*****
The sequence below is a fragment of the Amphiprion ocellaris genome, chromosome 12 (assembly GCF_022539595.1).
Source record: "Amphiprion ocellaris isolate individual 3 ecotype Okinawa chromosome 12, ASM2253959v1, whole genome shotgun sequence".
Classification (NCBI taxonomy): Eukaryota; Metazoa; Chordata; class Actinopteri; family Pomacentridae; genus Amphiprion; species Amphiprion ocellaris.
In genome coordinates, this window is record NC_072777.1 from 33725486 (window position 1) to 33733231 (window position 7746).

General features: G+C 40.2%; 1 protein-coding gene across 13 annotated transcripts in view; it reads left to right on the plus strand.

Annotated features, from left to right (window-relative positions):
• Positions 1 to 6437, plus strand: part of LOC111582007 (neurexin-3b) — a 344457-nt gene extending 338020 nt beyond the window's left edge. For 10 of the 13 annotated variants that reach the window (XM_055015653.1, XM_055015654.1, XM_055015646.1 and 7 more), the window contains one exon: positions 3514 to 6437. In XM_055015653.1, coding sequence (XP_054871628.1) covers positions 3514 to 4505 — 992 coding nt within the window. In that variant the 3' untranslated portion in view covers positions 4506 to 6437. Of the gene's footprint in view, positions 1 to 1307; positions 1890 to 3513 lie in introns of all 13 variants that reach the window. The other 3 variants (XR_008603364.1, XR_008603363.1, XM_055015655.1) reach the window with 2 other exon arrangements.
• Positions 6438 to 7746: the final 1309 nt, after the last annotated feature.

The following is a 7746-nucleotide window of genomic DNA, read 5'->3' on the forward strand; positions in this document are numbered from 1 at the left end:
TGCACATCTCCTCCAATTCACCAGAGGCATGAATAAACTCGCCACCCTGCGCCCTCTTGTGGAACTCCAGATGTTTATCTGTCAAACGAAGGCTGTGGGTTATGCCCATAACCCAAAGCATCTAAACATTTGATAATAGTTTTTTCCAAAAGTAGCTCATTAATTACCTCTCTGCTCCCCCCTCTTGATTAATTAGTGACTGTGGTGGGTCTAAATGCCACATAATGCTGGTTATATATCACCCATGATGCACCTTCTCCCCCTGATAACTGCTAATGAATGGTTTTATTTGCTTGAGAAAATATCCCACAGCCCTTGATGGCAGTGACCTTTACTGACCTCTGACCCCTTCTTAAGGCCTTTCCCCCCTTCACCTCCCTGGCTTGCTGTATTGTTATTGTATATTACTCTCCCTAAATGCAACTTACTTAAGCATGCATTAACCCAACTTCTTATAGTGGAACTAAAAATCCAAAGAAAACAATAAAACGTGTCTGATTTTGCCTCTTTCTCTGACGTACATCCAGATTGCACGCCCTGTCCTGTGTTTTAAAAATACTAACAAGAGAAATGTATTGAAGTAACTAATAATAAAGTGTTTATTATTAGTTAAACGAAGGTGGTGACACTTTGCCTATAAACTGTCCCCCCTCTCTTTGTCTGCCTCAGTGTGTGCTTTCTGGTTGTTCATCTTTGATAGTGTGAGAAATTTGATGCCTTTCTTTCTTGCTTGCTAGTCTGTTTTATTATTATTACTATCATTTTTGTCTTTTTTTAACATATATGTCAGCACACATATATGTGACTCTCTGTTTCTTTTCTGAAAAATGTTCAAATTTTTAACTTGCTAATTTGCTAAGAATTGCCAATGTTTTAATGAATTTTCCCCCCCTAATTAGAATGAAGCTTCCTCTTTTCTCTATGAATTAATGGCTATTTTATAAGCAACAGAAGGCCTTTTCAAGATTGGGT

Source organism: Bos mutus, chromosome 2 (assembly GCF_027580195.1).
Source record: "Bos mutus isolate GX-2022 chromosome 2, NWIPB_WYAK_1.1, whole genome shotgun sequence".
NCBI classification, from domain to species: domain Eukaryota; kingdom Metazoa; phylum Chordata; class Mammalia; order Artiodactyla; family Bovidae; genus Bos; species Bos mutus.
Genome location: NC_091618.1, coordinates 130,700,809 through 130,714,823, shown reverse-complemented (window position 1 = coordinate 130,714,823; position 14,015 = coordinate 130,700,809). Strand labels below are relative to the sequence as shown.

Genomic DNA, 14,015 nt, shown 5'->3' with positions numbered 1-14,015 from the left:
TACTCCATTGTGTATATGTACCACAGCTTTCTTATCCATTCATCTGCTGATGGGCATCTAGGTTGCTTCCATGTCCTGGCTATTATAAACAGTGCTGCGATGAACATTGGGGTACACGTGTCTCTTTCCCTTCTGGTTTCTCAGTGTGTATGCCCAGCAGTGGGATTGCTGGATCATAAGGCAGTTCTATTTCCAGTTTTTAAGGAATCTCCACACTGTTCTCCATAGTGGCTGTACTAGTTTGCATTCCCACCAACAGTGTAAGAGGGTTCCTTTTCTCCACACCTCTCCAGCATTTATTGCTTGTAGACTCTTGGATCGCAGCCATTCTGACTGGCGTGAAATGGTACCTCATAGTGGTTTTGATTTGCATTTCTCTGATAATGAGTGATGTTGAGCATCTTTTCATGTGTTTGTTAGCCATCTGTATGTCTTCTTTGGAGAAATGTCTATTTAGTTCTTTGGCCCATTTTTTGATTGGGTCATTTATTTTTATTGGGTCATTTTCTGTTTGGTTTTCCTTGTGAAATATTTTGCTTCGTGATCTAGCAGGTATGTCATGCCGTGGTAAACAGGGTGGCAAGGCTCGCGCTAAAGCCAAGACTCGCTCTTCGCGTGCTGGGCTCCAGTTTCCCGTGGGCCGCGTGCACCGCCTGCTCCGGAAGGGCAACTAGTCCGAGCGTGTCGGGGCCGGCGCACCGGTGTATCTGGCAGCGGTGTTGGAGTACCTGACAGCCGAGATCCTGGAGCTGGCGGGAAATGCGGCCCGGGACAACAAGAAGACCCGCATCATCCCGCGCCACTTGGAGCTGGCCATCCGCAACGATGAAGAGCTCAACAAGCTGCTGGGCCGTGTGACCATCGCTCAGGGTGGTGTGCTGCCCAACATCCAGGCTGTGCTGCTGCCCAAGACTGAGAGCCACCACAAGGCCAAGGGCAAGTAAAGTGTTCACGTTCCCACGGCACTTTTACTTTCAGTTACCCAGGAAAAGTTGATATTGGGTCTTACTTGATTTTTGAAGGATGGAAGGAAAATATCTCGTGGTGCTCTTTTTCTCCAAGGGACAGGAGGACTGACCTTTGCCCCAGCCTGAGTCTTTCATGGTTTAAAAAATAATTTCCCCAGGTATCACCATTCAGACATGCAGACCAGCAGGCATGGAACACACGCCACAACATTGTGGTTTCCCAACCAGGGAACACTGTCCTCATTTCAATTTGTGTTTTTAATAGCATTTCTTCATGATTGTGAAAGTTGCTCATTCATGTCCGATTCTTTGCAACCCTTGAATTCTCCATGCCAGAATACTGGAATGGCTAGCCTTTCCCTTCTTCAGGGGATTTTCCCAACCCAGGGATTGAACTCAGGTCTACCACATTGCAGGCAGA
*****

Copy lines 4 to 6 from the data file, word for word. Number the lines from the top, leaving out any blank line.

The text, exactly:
In genome coordinates, this window is record NC_072777.1 from 33725486 (window position 1) to 33733231 (window position 7746).

General features: G+C 40.2%; 1 protein-coding gene across 13 annotated transcripts in view; it reads left to right on the plus strand.

Annotated features, from left to right (window-relative positions):